The latest release of the Federal Reserve Statistical Release Z.1, Financial Accounts of the United States – Flow of Funds, Balance Sheets and Integrated Macroeconomic Accounts or just “flow of funds” has a new table B.1: Derivation of U.S. Net Wealth.

According to the release:

A new table on the derivation of U.S. net wealth (table B.1) has been added to the summary section of the “Financial Accounts.” The calculation of U.S. net wealth includes the value of nonfinancial assets (real estate, equipment, intellectual property products, consumer durables, and inventories) held by households and nonprofit organizations and noncorporate businesses. For the federal government and state and local governments sectors, only structures, equipment, and intellectual property products are included; values for land and nonproduced nonfinancial assets are not available. The measure of U.S. net wealth also includes the market value of domestic nonfinancial and financial corporations, and is adjusted to reflect net U.S. financial claims on the rest of the world. This definition of U.S. net wealth differs from the sum of the net worth of sectors shown in the Integrated Macroeconomic Accounts (IMA). A forthcoming FEDS Note will provide additional information.

United States Net Worth

click to expand, and click again to zoom

According to it, the United States net wealth was $79.69 trillion.

It’s important to understand how this is reached. Normally we divide the world in various sectors: households, production firms, the financial sector, government and the rest of the world. In real life one adds more nuances to all this. So for example, in the table above, we have a sector “non-financial non-corporate businesses”.

Now, there are two types of assets: non-financial assets and financial assets. Non-financial assets are things such as houses, machines and so on. Financial assets are things such as currency notes, bonds, equity securities and so on.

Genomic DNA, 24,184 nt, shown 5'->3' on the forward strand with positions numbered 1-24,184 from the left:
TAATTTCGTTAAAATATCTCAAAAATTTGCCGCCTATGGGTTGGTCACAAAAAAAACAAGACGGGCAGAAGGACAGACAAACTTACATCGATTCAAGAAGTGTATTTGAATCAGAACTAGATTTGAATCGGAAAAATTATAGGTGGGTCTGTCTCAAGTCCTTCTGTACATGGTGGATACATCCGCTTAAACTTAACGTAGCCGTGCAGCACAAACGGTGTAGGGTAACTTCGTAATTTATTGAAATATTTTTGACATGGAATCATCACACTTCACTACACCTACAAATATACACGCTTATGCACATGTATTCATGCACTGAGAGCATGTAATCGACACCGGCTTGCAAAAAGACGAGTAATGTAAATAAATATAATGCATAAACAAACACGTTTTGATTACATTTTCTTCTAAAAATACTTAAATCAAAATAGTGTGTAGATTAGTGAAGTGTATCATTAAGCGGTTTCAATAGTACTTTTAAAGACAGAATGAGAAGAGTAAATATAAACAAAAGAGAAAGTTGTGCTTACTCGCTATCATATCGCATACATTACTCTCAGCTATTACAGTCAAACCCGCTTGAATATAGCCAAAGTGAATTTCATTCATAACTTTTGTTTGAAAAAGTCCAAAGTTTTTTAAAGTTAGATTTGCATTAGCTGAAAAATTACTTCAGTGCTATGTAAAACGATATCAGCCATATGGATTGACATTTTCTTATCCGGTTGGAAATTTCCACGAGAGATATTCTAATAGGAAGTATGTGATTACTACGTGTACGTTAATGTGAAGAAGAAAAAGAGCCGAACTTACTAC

In the system of national accounts (e.g., the 2008 SNA), all financial assets have a counterpart liability. So financial assets = liabilities for the world as a whole. It’s of course not true for a nation because assets and liabilities between residents and non-residents do not cancel out.

There is one complication, however: equity securities. The 2008 SNA treats equity securities as liabilities of corporations, just like debt securities. This is despite the fact that a company isn’t bound by law to pay dividends to holders of equity, unlike the case for debt securities or loans (for which interest is needed to be paid periodically and also the principal upon maturity).

All economic units have a net worth. This is the difference between assets and liabilities. So,

Assets = Liabilities + Net Worth.

Since equities are treated as liabilities in the 2008 SNA, the net worth of firms can in fact turn negative. This might happen if the price of equities is high.

So it is easy to derive the net worth of a nation. Resident economic units’ liabilities held by resident economic units cancel out and one is left with non-resident units’ liabilities to residents (i.e., resident units’ assets “held abroad”) and residents’ liabilities to non-residents.  This is the net international investment position.

So, as per the 2008 SNA (and the Balance of Payments Manual, 6th Edition),

Net Worth of a nation = Non-financial assets held by residents + Net International Investment Position

The Federal Reserve however does not do the same for flow of funds. It does not treat equities as liabilities.

But one has to be careful about double counting. It’s easy to sum up non-financial assets of all economic units, such as as done by the SNA. But in the flow of funds, with the special treatment on equities, we shouldn’t use corporate businesses’ non-financial assets. If you read the explanation and see the table B.1 carefully, corporate businesses’ assets have not been added, only “non-corporate businesses'” non-financial assets have been added. Since equities are not treated as liabilities in the sense of debt securities, the market value of corporations is needed to be added. This is line 13 in Table B.1.

There is one complication however. Even though equities is not treated as liabilities, that held by foreigners is treated as liabilities. Otherwise, one can have a source of inconsistency. Suppose equities held by a non-resident economic units is not treated as liabilities. Suppose foreigners sell $1bn of equities and purchase T-bills with that. This will mean that the net wealth reduces. Which doesn’t make sense. Hence, one is forced to treat foreigners’ equity holdings as liabilities. So the foreign aspect of the whole calculation is the same as as done in the SNA and one needs to include the net international investment position of the United States which is line 24. (minus $5.47 trillion).

So that basically summarizes the calculation of the United States net wealth as per the Federal Reserve flow of funds report.

How does this compare with the SNA measurement? Some tables in the report are only updated to 2014. So let’s use those numbers.

Flow of funds’ net wealth for 2014 = $77.89 tn (Table B.1, line 1).

Now, go to Table S.2.a. These tables use SNA definitions. Add lines 76-81.

This gives us a value of $87.34 trillion.